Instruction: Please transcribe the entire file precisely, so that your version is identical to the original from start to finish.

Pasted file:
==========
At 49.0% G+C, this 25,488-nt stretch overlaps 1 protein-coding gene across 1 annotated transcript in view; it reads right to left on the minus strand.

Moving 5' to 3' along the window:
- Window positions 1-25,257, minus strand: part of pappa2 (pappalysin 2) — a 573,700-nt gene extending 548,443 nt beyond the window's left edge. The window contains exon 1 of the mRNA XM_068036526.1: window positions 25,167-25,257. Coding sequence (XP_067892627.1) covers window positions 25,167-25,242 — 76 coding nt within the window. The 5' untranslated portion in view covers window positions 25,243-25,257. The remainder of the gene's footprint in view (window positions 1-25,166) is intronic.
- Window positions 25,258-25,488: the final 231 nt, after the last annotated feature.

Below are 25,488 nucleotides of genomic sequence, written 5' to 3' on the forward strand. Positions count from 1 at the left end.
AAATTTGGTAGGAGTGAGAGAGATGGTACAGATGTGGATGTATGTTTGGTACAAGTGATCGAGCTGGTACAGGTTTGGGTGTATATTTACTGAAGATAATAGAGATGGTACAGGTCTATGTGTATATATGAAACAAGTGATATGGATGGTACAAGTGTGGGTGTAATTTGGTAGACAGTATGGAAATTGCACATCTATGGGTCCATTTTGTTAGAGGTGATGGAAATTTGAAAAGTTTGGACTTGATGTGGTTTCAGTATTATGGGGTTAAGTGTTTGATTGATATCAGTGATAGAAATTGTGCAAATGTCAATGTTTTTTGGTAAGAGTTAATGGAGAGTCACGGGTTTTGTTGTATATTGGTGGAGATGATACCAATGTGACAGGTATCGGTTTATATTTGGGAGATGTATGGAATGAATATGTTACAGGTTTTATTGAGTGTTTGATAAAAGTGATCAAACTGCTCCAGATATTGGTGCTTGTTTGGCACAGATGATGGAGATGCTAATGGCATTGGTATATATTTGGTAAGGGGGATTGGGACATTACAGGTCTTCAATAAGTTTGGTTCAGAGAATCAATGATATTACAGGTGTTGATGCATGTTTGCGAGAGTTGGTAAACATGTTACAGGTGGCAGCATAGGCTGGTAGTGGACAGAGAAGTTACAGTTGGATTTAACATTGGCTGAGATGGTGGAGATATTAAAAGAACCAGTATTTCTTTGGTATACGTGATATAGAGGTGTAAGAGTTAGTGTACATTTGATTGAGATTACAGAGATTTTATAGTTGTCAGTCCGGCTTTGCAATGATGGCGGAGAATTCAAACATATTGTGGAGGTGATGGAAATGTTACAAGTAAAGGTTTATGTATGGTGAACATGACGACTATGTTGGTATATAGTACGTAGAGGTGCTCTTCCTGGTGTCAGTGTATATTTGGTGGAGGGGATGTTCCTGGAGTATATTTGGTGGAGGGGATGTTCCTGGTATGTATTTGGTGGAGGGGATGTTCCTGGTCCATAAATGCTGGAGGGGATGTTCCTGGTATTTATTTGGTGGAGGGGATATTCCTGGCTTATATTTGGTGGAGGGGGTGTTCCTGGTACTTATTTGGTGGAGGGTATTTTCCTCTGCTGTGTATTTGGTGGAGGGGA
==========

At 49.0% G+C, this 25,488-nt stretch overlaps 1 protein-coding gene across 1 annotated transcript in view; it reads right to left on the minus strand.

Moving 5' to 3' along the window:
- Window positions 1-25,257, minus strand: part of pappa2 (pappalysin 2) — a 573,700-nt gene extending 548,443 nt beyond the window's left edge. The window contains exon 1 of the mRNA XM_068036526.1: window positions 25,167-25,257. Coding sequence (XP_067892627.1) covers window positions 25,167-25,242 — 76 coding nt within the window. The 5' untranslated portion in view covers window positions 25,243-25,257. The remainder of the gene's footprint in view (window positions 1-25,166) is intronic.
- Window positions 25,258-25,488: the final 231 nt, after the last annotated feature.

Below are 25,488 nucleotides of genomic sequence, written 5' to 3' on the forward strand. Positions count from 1 at the left end.
AAATTTGGTAGGAGTGAGAGAGATGGTACAGATGTGGATGTATGTTTGGTACAAGTGATCGAGCTGGTACAGGTTTGGGTGTATATTTACTGAAGATAATAGAGATGGTACAGGTCTATGTGTATATATGAAACAAGTGATATGGATGGTACAAGTGTGGGTGTAATTTGGTAGACAGTATGGAAATTGCACATCTATGGGTCCATTTTGTTAGAGGTGATGGAAATTTGAAAAGTTTGGACTTGATGTGGTTTCAGTATTATGGGGTTAAGTGTTTGATTGATATCAGTGATAGAAATTGTGCAAATGTCAATGTTTTTTGGTAAGAGTTAATGGAGAGTCACGGGTTTTGTTGTATATTGGTGGAGATGATACCAATGTGACAGGTATCGGTTTATATTTGGGAGATGTATGGAATGAATATGTTACAGGTTTTATTGAGTGTTTGATAAAAGTGATCAAACTGCTCCAGATATTGGTGCTTGTTTGGCACAGATGATGGAGATGCTAATGGCATTGGTATATATTTGGTAAGGGGGATTGGGACATTACAGGTCTTCAATAAGTTTGGTTCAGAGAATCAATGATATTACAGGTGTTGATGCATGTTTGCGAGAGTTGGTAAACATGTTACAGGTGGCAGCATAGGCTGGTAGTGGACAGAGAAGTTACAGTTGGATTTAACATTGGCTGAGATGGTGGAGATATTAAAAGAACCAGTATTTCTTTGGTATACGTGATATAGAGGTGTAAGAGTTAGTGTACATTTGATTGAGATTACAGAGATTTTATAGTTGTCAGTCCGGCTTTGCAATGATGGCGGAGAATTCAAACATATTGTGGAGGTGATGGAAATGTTACAAGTAAAGGTTTATGTATGGTGAACATGACGACTATGTTGGTATATAGTACGTAGAGGTGCTCTTCCTGGTGTCAGTGTATATTTGGTGGAGGGGATGTTCCTGGAGTATATTTGGTGGAGGGGATGTTCCTGGTATGTATTTGGTGGAGGGGATGTTCCTGGTCCATAAATGCTGGAGGGGATGTTCCTGGTATTTATTTGGTGGAGGGGATATTCCTGGCTTATATTTGGTGGAGGGGGTGTTCCTGGTACTTATTTGGTGGAGGGTATTTTCCTCTGCTGTGTATTTGGTGGAGGGGA